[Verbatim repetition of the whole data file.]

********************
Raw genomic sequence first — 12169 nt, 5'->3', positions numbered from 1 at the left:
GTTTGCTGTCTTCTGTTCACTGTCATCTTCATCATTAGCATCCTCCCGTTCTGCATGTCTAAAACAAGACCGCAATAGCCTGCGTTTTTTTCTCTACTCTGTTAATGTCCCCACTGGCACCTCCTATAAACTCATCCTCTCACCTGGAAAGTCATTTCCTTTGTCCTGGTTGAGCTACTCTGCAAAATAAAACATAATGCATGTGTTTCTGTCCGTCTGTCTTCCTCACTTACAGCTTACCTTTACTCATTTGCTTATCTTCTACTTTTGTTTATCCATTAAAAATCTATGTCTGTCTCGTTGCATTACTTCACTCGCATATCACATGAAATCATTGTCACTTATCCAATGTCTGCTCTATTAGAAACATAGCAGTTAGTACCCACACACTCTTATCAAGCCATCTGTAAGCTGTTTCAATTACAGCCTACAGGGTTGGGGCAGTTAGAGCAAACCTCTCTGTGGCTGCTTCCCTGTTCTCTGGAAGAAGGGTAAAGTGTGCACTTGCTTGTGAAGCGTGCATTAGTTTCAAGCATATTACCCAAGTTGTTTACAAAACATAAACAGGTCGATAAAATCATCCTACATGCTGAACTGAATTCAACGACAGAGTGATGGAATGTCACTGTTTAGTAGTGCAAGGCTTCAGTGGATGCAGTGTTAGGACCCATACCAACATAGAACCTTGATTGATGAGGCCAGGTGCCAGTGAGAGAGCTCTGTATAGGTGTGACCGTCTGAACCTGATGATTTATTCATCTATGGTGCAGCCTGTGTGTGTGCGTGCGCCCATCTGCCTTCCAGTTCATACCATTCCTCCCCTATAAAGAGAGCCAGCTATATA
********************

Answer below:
Raw genomic sequence first — 12169 nt, 5'->3', positions numbered from 1 at the left:
GTTTGCTGTCTTCTGTTCACTGTCATCTTCATCATTAGCATCCTCCCGTTCTGCATGTCTAAAACAAGACCGCAATAGCCTGCGTTTTTTTCTCTACTCTGTTAATGTCCCCACTGGCACCTCCTATAAACTCATCCTCTCACCTGGAAAGTCATTTCCTTTGTCCTGGTTGAGCTACTCTGCAAAATAAAACATAATGCATGTGTTTCTGTCCGTCTGTCTTCCTCACTTACAGCTTACCTTTACTCATTTGCTTATCTTCTACTTTTGTTTATCCATTAAAAATCTATGTCTGTCTCGTTGCATTACTTCACTCGCATATCACATGAAATCATTGTCACTTATCCAATGTCTGCTCTATTAGAAACATAGCAGTTAGTACCCACACACTCTTATCAAGCCATCTGTAAGCTGTTTCAATTACAGCCTACAGGGTTGGGGCAGTTAGAGCAAACCTCTCTGTGGCTGCTTCCCTGTTCTCTGGAAGAAGGGTAAAGTGTGCACTTGCTTGTGAAGCGTGCATTAGTTTCAAGCATATTACCCAAGTTGTTTACAAAACATAAACAGGTCGATAAAATCATCCTACATGCTGAACTGAATTCAACGACAGAGTGATGGAATGTCACTGTTTAGTAGTGCAAGGCTTCAGTGGATGCAGTGTTAGGACCCATACCAACATAGAACCTTGATTGATGAGGCCAGGTGCCAGTGAGAGAGCTCTGTATAGGTGTGACCGTCTGAACCTGATGATTTATTCATCTATGGTGCAGCCTGTGTGTGTGCGTGCGCCCATCTGCCTTCCAGTTCATACCATTCCTCCCCTATAAAGAGAGCCAGCTATATA